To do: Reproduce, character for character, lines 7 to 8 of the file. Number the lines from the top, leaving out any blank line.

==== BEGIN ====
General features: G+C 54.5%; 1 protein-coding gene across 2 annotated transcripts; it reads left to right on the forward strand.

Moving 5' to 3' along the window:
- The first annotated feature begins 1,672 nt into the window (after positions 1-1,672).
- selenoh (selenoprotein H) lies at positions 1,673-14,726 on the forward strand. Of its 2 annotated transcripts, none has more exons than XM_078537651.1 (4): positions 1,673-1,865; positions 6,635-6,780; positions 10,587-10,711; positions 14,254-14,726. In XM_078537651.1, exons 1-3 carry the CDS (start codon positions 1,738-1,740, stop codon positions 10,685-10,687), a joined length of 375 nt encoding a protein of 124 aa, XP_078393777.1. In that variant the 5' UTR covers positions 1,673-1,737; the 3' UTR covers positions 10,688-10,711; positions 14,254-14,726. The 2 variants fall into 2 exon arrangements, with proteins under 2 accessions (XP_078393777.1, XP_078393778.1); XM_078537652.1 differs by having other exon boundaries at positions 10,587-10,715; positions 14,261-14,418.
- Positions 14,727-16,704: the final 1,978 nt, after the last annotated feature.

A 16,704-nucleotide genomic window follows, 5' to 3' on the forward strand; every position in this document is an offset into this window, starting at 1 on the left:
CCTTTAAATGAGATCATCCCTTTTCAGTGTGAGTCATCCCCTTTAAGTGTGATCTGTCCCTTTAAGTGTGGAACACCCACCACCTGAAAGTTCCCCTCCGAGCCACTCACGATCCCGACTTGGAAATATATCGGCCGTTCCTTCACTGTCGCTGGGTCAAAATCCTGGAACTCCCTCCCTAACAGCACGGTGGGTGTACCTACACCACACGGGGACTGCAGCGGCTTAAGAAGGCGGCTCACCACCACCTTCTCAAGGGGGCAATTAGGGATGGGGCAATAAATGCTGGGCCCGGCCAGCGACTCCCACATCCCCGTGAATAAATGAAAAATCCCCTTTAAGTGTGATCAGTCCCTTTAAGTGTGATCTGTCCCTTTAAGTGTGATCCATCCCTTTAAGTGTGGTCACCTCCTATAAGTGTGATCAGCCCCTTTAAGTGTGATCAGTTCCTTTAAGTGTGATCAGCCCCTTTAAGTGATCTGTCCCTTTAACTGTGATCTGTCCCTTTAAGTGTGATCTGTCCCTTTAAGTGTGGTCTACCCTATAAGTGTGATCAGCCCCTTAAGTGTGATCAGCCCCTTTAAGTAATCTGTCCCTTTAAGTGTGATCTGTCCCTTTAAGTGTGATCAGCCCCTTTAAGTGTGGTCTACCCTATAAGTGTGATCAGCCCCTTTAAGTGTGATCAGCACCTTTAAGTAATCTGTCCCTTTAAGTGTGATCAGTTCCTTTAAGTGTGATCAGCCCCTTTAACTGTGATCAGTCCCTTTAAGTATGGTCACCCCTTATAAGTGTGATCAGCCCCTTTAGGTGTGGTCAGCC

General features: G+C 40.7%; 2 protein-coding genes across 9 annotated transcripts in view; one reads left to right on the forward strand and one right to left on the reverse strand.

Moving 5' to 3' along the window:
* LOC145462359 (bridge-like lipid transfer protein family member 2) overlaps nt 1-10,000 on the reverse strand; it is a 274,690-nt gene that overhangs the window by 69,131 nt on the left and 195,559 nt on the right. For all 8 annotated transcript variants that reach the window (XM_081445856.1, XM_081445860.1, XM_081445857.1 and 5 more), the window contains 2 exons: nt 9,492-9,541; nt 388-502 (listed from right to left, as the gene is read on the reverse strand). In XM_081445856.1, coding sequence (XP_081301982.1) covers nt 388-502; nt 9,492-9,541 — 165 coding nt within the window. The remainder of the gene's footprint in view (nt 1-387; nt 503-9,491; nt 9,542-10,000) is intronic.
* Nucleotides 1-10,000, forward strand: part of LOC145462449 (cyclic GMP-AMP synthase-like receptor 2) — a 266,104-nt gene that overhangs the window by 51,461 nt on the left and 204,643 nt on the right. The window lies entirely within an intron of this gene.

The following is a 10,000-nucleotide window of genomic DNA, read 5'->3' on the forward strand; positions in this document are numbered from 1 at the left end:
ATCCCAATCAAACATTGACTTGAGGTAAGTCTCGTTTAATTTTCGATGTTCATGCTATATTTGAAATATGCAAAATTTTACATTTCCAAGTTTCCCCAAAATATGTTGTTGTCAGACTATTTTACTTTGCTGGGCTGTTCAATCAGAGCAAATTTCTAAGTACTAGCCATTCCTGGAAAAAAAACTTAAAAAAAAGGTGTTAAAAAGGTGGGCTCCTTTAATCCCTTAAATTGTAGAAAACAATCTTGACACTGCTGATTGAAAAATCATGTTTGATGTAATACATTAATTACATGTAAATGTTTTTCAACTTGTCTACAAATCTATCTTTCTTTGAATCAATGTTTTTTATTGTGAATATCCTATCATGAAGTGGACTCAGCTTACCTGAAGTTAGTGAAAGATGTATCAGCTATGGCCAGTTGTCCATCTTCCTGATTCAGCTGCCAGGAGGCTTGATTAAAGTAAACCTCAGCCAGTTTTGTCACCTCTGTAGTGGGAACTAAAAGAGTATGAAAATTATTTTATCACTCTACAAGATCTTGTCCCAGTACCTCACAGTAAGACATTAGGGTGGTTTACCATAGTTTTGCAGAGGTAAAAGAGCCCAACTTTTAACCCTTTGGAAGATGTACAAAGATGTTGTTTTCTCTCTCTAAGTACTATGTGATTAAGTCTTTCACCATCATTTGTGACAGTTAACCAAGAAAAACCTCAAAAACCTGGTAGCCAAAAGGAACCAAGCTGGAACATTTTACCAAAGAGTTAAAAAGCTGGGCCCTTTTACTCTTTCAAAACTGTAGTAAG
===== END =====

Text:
CCTTTAAATGAGATCATCCCTTTTCAGTGTGAGTCATCCCCTTTAAGTGTGATCTGTCCCTTTAAGTGTGGAACACCCACCACCTGAAAGTTCCCCTCCGAGCCACTCACGATCCCGACTTGGAAATATATCGGCCGTTCCTTCACTGTCGCTGGGTCAAAATCCTGGAACTCCCTCCCTAACAGCACGGTGGGTGTACCTACACCACACGGGGACTGCAGCGGCTTAAGAAGGCGGCTCACCACCACCTTCTCAAGGGGGCAATTAGGGATGGGGCAATAAATGCTGGGCCCGGCCAGCGACTCCCACATCCCCGTGAATAAATGAAAAATCCCCTTTAAGTGTGATCAGTCCCTTTAAGTGTGATCTGTCCCTTTAAGTGTGATCCATCCCTTTAAGTGTGGTCACCTCCTATAAGTGTGATCAGCCCCTTTAAGTGTGATCAGTTCCTTTAAGTGTGATCAGCCCCTTTAAGTGATCTGTCCCTTTAACTGTGATCTGTCCCTTTAAGTGTGATCTGTCCCTTTAAGTGTGGTCTACCCTATAAGTGTGATCAGCCCCTTAAGTGTGATCAGCCCCTTTAAGTAATCTGTCCCTTTAAGTGTGATCTGTCCCTTTAAGTGTGATCAGCCCCTTTAAGTGTGGTCTACCCTATAAGTGTGATCAGCCCCTTTAAGTGTGATCAGCACCTTTAAGTAATCTGTCCCTTTAAGTGTGATCAGTTCCTTTAAGTGTGATCAGCCCCTTTAACTGTGATCAGTCCCTTTAAGTATGGTCACCCCTTATAAGTGTGATCAGCCCCTTTAGGTGTGGTCAGCC

General features: G+C 40.7%; 2 protein-coding genes across 9 annotated transcripts in view; one reads left to right on the forward strand and one right to left on the reverse strand.